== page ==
I remember hearing somewhere that we teach in the style we like to learn ourselves. I always thought I was a risk taker when it came to my own learning. I would also like to think I promote risk taking in my classes. I am confident in my opinions and knowledge and love to share my ideas. I really enjoy working collaboratively and learning from others but since beginning this course I have realized that learning online is a totally new and daunting experience. My reaction has surprised me as I have become a silent onlooker. I view the forums regularly but am wary of posting a comment for fear that my lack of experience in the field will be exposed. Also the written word is much harder to retract or clarify. You may not have ‘instant’ feedback. This immediacy is a concept we like to associate with the Internet but it may be several hours before there is a reply or worse still, no response. Expressions on the forum do not have facial and body language to enhance meaning. It takes longer to form collegial relationships online. I look at the regular contributors and am in awe of their confidence and ease with this medium. I use to count myself I.T. savvy. I completed my JEB Teacher’s Diploma in Information Technology and worked at night teaching adults Microsoft Office software. With the onslaught of the Internet and e-how videos I never felt my job would become superfluous. Most participants were capable of teaching themselves but liked the interaction with the teacher and other participants. I absolutely love I.C.T. and I am always experimenting and playing with new software and exploring its potential use in the classroom. I usually self teach myself new software through the Help function and online manuals, yet now I am feeling a little isolated and overawed in cyberspace. I have become more confident in navigating the CSU Interact site and hopefully I will begin to participate regularly on the forums which are a fantastic way to share knowledge. This course is certainly a learning curve and has made me think that confidence is a huge factor in teaching information literacy. So as we debate a common working definition for Information Literacy whether it takes a wider perspective for lifelong learning or a narrow school based stance the key is confidence.
It amazed me in Herring’s research that only one student out of 56 students said they were very confident about doing a good assignment, with over half saying they were unsure. AASL (2007 p. 4) Standards for the 21st Century Learner recognises that a student ‘must demonstrate confidence and self direction by making independent choices in the selection of resources and information.’ But teachers also need to be confident in what they are teaching is useful and effective. Oberg (2002) says that ‘Teacher efficacy, the extent to which teachers believe they can influence student learning, appears to be positively correlated with student achievement.’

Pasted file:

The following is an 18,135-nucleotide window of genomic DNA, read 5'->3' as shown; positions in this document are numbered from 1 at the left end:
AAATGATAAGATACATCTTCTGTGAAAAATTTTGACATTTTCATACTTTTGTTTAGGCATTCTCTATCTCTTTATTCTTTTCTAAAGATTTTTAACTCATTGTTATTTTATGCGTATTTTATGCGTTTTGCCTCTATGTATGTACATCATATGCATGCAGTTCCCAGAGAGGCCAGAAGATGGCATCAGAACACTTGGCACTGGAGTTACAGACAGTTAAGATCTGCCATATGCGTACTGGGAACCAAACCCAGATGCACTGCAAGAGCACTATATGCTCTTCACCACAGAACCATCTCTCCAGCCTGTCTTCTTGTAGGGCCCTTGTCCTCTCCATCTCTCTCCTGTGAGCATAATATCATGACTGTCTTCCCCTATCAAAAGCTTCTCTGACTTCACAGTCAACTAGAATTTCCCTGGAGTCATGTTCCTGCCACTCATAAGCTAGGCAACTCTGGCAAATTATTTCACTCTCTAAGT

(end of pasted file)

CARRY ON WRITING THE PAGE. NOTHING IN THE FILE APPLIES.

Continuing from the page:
I remember learning about a study in University to improve reading levels. It had four groups, a control group which was given no intervention, a group that was given reading strategy remediation, a group that participated in self esteem and confidence building and a group that received half remediation and half self esteem classes. I thought the latter group would show the most improvement but it was the group that solely concentrated on raising the students self esteem. If you believe in yourself you’re halfway there! It has stayed with me my whole teaching career, and I always try to build the learner’s confidence.
Finally one thing is clear; the whole school needs to dialogue with the concept of Information Literacy; it needs to be visibly stated in school policy, embedded in the curriculum as a process and made the responsibility of everyone, administrators, teachers, parents and students alike. Through consultation the school community can create a model that works for their context, so that all stakeholders are clear in its objective and the terminology used. This facilitates cross-over between subjects which has the domino effect of showing students the transferability of the skills between learning areas which may then lead to transfer of these skills into their own lives. Habits if pracitised repeatedly become dispositions. All students should be given the opportunity to experiment and mutate the standard agreed model according to their preferred learning style.
The way we handle information is changing, the amount of information is expanding. It is apparent that it is not solely the TL’s responsibility to teach Information Literacy, it is everyone’s. We must confidently and boldly go forth together in our exploration.